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Out with the Weird Hustle Culture, In with “Quiet Quitting”

Out with the Weird Hustle Culture, In with “Quiet Quitting”

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The term “quiet quitting,” is becoming trendy, where employees are only performing their assigned tasks or job description, deliberately avoiding working over the weekend and after-work hours, and doing away with extra assignments…

By Sybil Fekurumoh

Since the turn of the century, especially among the Millennial age demographic, and perhaps, too, a few Gens Zs, the hustle culture ideology has been pushed, glorified, and idealised. This is an ideal that came about as society continued evolving into a technologically-driven one, where, with the Internet, seemingly successful people were able to push the narrative of success to thousands of followers. Hustle culture is the belief that to be successful, one has to work extra-hard, an ideal that equates to long hours of work, overt indulgence in business affairs, and a distaste for rest and pleasure. We have witnessed the “rise and grind,” “get the bag,” and “chase the paper” rhetorics become mainstream and romanticised on the Internet (read as social media), in self-help and motivational books, and championed by famous celebrities, entrepreneurs, and brands as the utmost secret to success, especially in corporate work environments.

But, in recent times, another thought process has also gained equal popularity. The term “quiet quitting,” is becoming trendy, where employees are only performing their assigned tasks or job description, deliberately avoiding working over the weekend and after-work hours, and doing away with extra assignments. Some call this “doing the bare minimum.” “Quiet quitting” is the opposite of hustle culture, what one can say that is a resistance to hustling. To begin with, the idea of “quiet quitting” is not a novelty. One can say, as is the tendency for things that become trendy to eventually wane off, hustle culture has reached its peak and declined, and “quiet quitting” is having its moment. The question that now presents itself is, “why?” What has given employees the change in perception to begin to do away with the hustle culture?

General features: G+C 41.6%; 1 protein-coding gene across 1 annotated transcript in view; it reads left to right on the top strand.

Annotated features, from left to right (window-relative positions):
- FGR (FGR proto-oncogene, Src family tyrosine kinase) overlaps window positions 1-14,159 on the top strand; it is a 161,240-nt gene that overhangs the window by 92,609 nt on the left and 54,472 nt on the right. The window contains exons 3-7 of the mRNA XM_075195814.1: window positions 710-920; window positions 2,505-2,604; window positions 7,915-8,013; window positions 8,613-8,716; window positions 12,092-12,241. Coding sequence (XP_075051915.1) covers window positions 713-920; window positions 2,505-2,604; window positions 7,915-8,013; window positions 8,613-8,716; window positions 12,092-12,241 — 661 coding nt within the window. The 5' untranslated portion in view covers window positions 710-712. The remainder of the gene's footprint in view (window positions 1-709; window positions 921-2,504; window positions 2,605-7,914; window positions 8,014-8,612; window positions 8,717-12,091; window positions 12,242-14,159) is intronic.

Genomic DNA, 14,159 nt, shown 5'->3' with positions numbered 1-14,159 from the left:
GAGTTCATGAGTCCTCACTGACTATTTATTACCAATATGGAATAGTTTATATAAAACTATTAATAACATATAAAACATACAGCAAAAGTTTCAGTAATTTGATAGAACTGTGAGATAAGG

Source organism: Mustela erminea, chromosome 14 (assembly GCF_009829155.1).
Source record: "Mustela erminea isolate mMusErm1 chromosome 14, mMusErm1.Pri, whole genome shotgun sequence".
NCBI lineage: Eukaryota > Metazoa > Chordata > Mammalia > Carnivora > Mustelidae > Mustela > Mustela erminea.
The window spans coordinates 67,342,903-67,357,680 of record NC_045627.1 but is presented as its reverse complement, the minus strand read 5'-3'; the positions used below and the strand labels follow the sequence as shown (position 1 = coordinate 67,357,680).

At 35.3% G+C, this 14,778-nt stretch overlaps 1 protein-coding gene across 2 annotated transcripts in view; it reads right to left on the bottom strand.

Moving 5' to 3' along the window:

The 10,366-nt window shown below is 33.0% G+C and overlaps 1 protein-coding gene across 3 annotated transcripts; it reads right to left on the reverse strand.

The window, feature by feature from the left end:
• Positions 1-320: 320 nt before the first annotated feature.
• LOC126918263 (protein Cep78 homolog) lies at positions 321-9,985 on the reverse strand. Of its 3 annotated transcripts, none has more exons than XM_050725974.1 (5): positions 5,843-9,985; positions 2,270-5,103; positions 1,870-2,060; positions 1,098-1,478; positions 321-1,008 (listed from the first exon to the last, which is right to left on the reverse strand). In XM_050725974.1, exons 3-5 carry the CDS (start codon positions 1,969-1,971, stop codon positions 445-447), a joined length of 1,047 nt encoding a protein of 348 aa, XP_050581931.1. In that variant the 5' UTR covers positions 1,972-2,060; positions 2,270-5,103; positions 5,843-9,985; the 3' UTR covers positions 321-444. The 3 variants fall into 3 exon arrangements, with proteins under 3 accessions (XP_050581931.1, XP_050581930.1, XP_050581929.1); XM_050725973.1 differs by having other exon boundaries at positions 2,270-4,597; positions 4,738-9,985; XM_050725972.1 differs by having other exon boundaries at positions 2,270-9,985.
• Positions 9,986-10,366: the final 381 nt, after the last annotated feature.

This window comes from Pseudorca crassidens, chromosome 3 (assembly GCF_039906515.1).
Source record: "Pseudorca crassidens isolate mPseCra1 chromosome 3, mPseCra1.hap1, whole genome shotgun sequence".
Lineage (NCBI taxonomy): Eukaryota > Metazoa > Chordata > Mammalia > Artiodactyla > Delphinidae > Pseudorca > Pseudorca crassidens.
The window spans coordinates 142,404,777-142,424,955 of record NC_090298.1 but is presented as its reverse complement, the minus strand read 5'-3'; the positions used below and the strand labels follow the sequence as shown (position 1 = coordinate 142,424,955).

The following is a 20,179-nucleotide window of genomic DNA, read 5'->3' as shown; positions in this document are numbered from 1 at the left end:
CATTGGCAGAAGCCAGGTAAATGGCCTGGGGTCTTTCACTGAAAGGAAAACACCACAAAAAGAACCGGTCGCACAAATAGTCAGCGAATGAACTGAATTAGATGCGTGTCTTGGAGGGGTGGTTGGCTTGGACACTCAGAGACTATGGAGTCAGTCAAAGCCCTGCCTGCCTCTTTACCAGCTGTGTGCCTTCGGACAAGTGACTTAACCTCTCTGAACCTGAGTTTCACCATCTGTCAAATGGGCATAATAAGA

Surely, hard work and dedication are important, and giving one’s best at one’s endeavours cannot be overemphasised. But the term, “quiet quitting,” having a field day on social media spaces says quite a lot about work culture, and how society has come to define hard work and dedication as always going or giving the extra mile, at the expense of the employee, but to the benefit of the employer. Around March this year, the working conditions that employees in some start-ups in Nigeria were subject to, became quite sensational public news. One of such instances is an exposé on the fintech start-up, Bento Africa, where it was revealed the poor working conditions staff members were exposed to, and the lack of proper work-life balance. A recent article on the Careerbuddy blog interviewed young people who began hating the jobs they were initially excited about. In both cases, it had to do with working in toxic work environments that exploited workers for gain. The truth, sadly, is that it is not far off from what is obtainable in some rather exploitative workplaces, where there is the expectation to, as much as possible, crunch in the numbers, reel in customers, meet targets, etc. This creates an unhealthy work environment and cut-throat conditions where staff members have to compete with each other to garner favour from the workplace superiors.

One can also come to the conclusion that the hustle culture is pretentious because, for all the talk about the grind, every other week on the Internet, social media users express their dread for Mondays, and how they look forward again to the weekend with glee. The Nigerian content creator, Christian Obi (The Igbo Wolf), has, among other of his comic personas, the relatable “Work Chris” whose major challenge is navigating his toxic workplace that he looks towards each new week with terror, and tweets sarcastically about. Perhaps, people are also beginning to see through the pretense.